Universities warn student-staff ratios near ‘critical’ levels
Third-level institutions rebuff Quinn’s demand for further savings
Provost of Trinity College Dublin Dr Patrick Prendergast said of student-staff ratios: “This is about the future of our country, not that of any one university. But the stakes are high, and we must all work together to find common cause.” Photograph: Dara Mac Dónaill
The ratio of students to staff has sharply increased at universities, new figures show, in a trend that threatens to further damage Ireland’s standing in global rankings for higher education. In a five-year period, the ratio has gone up from 23:1 to 27:1, a level that “puts us on a par with what would have been a bad polytechnic in the UK”, a university source remarked.
The data, based on university staffing returns to the Higher Education Authority (HEA), shows core staff numbers have decreased by 12 per cent since 2008, while student numbers have increased by 10 per cent. In the five years to 2011/12, the student-staff ratio widened by 17 per cent.
Other data supplied by the Irish Universities Association (IUA) to The Irish Times from university accounts says exchequer funding – excluding research – has declined by 36.4 per cent between 2008 and 2014. The universities are rebuffing demands from Minister for Education Ruairí Quinn to deliver more efficiencies, saying further cuts will do permanent damage to the sector and hinder economic recovery.
Fund the sector
Mr Quinn has asked the HEA to report before the end of the year on how to fund the sector into the future, with university presidents calling for either a return of admission fees or a boost in grant aid.
IUA chairman and provost of Trinity College Dublin Dr Patrick Prendergast, who is hosting a symposium of international experts on the issue in the autumn, said: “This is about the future of our country, not that of any one university. But the stakes are high, and we must all work together to find common cause.” Staff student ratios are one of the factors which influence global rankings, aside from criteria such as academic reputation and research funding. Irish universities, which have recently slipped down several global rankings, point out that their equivalents in Britain have ratios in the region of 14-16:1.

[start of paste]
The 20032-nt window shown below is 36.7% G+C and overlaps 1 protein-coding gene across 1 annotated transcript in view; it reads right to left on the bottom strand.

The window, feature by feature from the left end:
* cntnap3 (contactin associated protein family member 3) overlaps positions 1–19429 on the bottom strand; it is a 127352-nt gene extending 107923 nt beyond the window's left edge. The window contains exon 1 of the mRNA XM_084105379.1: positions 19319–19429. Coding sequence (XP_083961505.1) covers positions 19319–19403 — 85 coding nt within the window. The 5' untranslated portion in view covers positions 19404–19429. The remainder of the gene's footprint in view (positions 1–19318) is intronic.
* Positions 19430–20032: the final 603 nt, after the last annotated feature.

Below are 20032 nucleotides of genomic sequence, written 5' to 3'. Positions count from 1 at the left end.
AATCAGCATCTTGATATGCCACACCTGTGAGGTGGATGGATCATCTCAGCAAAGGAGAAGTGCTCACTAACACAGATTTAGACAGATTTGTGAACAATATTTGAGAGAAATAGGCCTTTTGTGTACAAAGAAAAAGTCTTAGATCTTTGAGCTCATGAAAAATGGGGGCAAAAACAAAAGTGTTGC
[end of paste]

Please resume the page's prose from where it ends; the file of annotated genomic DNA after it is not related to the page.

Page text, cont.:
Prof Sarah Moore, chairwoman of the National Forum for the Enhancement of Teaching and Learning, said international teaching experts speak of 25:1 as a “critical” student-staff threshold. While some universities have looked at online learning as a means of generating efficiencies, she said “unless you have individuals at the end of that helping students develop then you’re not using new technology to do good teaching. “The funding issue can’t be just resolved by e-learning,” she said. The HEA is currently negotiating performance contracts with all higher-level institutions as part a new “strategic dialogue” process.
Institutions are being urged to make savings by avoiding the duplication of courses and exploring new revenue streams.
Of the broader financial challenge, Dr Prendergast said: “As the economic indicators start to point in a more positive direction, now is the time for a collective debate, without preconditions, about the profile of the funding model that will meet the development needs of higher education.”